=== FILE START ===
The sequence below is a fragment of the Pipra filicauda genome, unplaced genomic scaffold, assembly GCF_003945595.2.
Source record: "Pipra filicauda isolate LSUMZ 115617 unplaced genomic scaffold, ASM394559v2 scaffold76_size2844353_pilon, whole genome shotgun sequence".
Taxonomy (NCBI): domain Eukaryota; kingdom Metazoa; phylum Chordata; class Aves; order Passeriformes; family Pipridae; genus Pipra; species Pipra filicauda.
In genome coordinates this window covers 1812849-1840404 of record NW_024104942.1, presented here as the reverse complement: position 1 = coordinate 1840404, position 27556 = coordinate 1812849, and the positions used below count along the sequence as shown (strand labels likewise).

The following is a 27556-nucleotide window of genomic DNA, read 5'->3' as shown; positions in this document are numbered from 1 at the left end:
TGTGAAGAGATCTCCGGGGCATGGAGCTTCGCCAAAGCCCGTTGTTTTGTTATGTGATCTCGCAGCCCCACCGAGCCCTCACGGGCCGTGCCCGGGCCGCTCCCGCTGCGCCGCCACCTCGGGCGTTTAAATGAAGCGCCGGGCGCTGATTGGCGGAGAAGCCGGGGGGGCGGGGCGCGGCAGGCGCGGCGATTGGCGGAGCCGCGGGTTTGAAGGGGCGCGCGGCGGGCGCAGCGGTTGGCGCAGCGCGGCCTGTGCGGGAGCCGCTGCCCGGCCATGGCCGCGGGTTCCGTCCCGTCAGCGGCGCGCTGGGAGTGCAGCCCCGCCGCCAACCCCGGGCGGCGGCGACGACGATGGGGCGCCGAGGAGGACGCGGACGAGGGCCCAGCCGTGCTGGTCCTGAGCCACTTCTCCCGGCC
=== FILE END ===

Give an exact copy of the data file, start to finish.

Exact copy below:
The sequence below is a fragment of the Pipra filicauda genome, unplaced genomic scaffold, assembly GCF_003945595.2.
Source record: "Pipra filicauda isolate LSUMZ 115617 unplaced genomic scaffold, ASM394559v2 scaffold76_size2844353_pilon, whole genome shotgun sequence".
Taxonomy (NCBI): domain Eukaryota; kingdom Metazoa; phylum Chordata; class Aves; order Passeriformes; family Pipridae; genus Pipra; species Pipra filicauda.
In genome coordinates this window covers 1812849-1840404 of record NW_024104942.1, presented here as the reverse complement: position 1 = coordinate 1840404, position 27556 = coordinate 1812849, and the positions used below count along the sequence as shown (strand labels likewise).

The following is a 27556-nucleotide window of genomic DNA, read 5'->3' as shown; positions in this document are numbered from 1 at the left end:
TGTGAAGAGATCTCCGGGGCATGGAGCTTCGCCAAAGCCCGTTGTTTTGTTATGTGATCTCGCAGCCCCACCGAGCCCTCACGGGCCGTGCCCGGGCCGCTCCCGCTGCGCCGCCACCTCGGGCGTTTAAATGAAGCGCCGGGCGCTGATTGGCGGAGAAGCCGGGGGGGCGGGGCGCGGCAGGCGCGGCGATTGGCGGAGCCGCGGGTTTGAAGGGGCGCGCGGCGGGCGCAGCGGTTGGCGCAGCGCGGCCTGTGCGGGAGCCGCTGCCCGGCCATGGCCGCGGGTTCCGTCCCGTCAGCGGCGCGCTGGGAGTGCAGCCCCGCCGCCAACCCCGGGCGGCGGCGACGACGATGGGGCGCCGAGGAGGACGCGGACGAGGGCCCAGCCGTGCTGGTCCTGAGCCACTTCTCCCGGCC